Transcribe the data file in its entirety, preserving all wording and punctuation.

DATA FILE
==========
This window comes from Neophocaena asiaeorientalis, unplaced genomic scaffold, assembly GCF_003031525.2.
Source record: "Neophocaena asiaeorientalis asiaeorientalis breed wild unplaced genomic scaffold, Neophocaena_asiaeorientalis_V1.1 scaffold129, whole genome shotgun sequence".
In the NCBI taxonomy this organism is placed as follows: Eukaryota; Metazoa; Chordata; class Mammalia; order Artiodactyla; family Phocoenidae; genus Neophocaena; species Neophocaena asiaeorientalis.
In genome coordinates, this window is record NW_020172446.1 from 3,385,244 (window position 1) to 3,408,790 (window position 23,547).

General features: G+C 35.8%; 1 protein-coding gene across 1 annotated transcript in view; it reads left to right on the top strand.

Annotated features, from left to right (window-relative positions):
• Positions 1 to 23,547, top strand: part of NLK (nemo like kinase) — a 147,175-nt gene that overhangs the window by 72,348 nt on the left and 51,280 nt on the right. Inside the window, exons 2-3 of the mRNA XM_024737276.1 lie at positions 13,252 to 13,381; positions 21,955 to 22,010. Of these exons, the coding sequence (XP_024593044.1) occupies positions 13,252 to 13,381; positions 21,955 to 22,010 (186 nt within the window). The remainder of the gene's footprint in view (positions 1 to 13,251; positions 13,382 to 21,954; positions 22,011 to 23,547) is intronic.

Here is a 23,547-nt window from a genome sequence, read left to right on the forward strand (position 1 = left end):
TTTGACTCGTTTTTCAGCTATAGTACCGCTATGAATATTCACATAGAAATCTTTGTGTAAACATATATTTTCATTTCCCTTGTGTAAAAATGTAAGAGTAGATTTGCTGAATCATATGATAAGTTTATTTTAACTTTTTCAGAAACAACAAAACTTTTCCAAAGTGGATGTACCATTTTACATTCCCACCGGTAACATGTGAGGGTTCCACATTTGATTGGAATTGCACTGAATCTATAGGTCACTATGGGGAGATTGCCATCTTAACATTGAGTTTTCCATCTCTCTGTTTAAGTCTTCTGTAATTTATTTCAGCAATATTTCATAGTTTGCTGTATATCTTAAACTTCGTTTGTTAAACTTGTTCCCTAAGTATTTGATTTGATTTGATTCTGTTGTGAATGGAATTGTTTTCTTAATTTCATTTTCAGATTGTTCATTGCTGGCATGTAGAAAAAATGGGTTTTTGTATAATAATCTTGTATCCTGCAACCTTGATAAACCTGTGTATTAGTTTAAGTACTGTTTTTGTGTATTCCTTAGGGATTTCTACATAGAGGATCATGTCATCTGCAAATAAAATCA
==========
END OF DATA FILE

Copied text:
This window comes from Neophocaena asiaeorientalis, unplaced genomic scaffold, assembly GCF_003031525.2.
Source record: "Neophocaena asiaeorientalis asiaeorientalis breed wild unplaced genomic scaffold, Neophocaena_asiaeorientalis_V1.1 scaffold129, whole genome shotgun sequence".
In the NCBI taxonomy this organism is placed as follows: Eukaryota; Metazoa; Chordata; class Mammalia; order Artiodactyla; family Phocoenidae; genus Neophocaena; species Neophocaena asiaeorientalis.
In genome coordinates, this window is record NW_020172446.1 from 3,385,244 (window position 1) to 3,408,790 (window position 23,547).

General features: G+C 35.8%; 1 protein-coding gene across 1 annotated transcript in view; it reads left to right on the top strand.

Annotated features, from left to right (window-relative positions):
• Positions 1 to 23,547, top strand: part of NLK (nemo like kinase) — a 147,175-nt gene that overhangs the window by 72,348 nt on the left and 51,280 nt on the right. Inside the window, exons 2-3 of the mRNA XM_024737276.1 lie at positions 13,252 to 13,381; positions 21,955 to 22,010. Of these exons, the coding sequence (XP_024593044.1) occupies positions 13,252 to 13,381; positions 21,955 to 22,010 (186 nt within the window). The remainder of the gene's footprint in view (positions 1 to 13,251; positions 13,382 to 21,954; positions 22,011 to 23,547) is intronic.

Here is a 23,547-nt window from a genome sequence, read left to right on the forward strand (position 1 = left end):
TTTGACTCGTTTTTCAGCTATAGTACCGCTATGAATATTCACATAGAAATCTTTGTGTAAACATATATTTTCATTTCCCTTGTGTAAAAATGTAAGAGTAGATTTGCTGAATCATATGATAAGTTTATTTTAACTTTTTCAGAAACAACAAAACTTTTCCAAAGTGGATGTACCATTTTACATTCCCACCGGTAACATGTGAGGGTTCCACATTTGATTGGAATTGCACTGAATCTATAGGTCACTATGGGGAGATTGCCATCTTAACATTGAGTTTTCCATCTCTCTGTTTAAGTCTTCTGTAATTTATTTCAGCAATATTTCATAGTTTGCTGTATATCTTAAACTTCGTTTGTTAAACTTGTTCCCTAAGTATTTGATTTGATTTGATTCTGTTGTGAATGGAATTGTTTTCTTAATTTCATTTTCAGATTGTTCATTGCTGGCATGTAGAAAAAATGGGTTTTTGTATAATAATCTTGTATCCTGCAACCTTGATAAACCTGTGTATTAGTTTAAGTACTGTTTTTGTGTATTCCTTAGGGATTTCTACATAGAGGATCATGTCATCTGCAAATAAAATCA